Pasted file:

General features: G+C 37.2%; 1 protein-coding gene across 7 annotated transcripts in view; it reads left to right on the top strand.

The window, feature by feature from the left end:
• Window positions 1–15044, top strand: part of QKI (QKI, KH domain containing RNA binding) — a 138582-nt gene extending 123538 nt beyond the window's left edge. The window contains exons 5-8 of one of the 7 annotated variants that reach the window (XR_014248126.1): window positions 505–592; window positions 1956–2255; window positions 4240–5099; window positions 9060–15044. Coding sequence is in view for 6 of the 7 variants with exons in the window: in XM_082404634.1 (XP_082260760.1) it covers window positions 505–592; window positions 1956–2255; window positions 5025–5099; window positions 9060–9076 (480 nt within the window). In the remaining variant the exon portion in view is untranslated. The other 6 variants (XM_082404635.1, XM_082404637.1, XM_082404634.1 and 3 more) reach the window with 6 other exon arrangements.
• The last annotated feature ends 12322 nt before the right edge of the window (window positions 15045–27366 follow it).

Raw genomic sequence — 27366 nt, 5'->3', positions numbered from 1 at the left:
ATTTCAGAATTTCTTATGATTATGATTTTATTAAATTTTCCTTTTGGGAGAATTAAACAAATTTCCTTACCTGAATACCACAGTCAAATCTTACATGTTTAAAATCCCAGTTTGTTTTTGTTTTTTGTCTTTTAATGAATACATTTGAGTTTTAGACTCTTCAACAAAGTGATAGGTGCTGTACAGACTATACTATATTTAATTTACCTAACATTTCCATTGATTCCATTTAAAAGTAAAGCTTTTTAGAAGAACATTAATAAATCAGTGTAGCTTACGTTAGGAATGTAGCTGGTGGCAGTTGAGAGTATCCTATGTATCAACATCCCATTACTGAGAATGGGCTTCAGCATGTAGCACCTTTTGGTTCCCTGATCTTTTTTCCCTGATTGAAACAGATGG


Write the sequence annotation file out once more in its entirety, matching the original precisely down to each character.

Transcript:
General features: G+C 37.2%; 1 protein-coding gene across 7 annotated transcripts in view; it reads left to right on the top strand.

The window, feature by feature from the left end:
• Window positions 1–15044, top strand: part of QKI (QKI, KH domain containing RNA binding) — a 138582-nt gene extending 123538 nt beyond the window's left edge. The window contains exons 5-8 of one of the 7 annotated variants that reach the window (XR_014248126.1): window positions 505–592; window positions 1956–2255; window positions 4240–5099; window positions 9060–15044. Coding sequence is in view for 6 of the 7 variants with exons in the window: in XM_082404634.1 (XP_082260760.1) it covers window positions 505–592; window positions 1956–2255; window positions 5025–5099; window positions 9060–9076 (480 nt within the window). In the remaining variant the exon portion in view is untranslated. The other 6 variants (XM_082404635.1, XM_082404637.1, XM_082404634.1 and 3 more) reach the window with 6 other exon arrangements.
• The last annotated feature ends 12322 nt before the right edge of the window (window positions 15045–27366 follow it).

Raw genomic sequence — 27366 nt, 5'->3', positions numbered from 1 at the left:
ATTTCAGAATTTCTTATGATTATGATTTTATTAAATTTTCCTTTTGGGAGAATTAAACAAATTTCCTTACCTGAATACCACAGTCAAATCTTACATGTTTAAAATCCCAGTTTGTTTTTGTTTTTTGTCTTTTAATGAATACATTTGAGTTTTAGACTCTTCAACAAAGTGATAGGTGCTGTACAGACTATACTATATTTAATTTACCTAACATTTCCATTGATTCCATTTAAAAGTAAAGCTTTTTAGAAGAACATTAATAAATCAGTGTAGCTTACGTTAGGAATGTAGCTGGTGGCAGTTGAGAGTATCCTATGTATCAACATCCCATTACTGAGAATGGGCTTCAGCATGTAGCACCTTTTGGTTCCCTGATCTTTTTTCCCTGATTGAAACAGATGG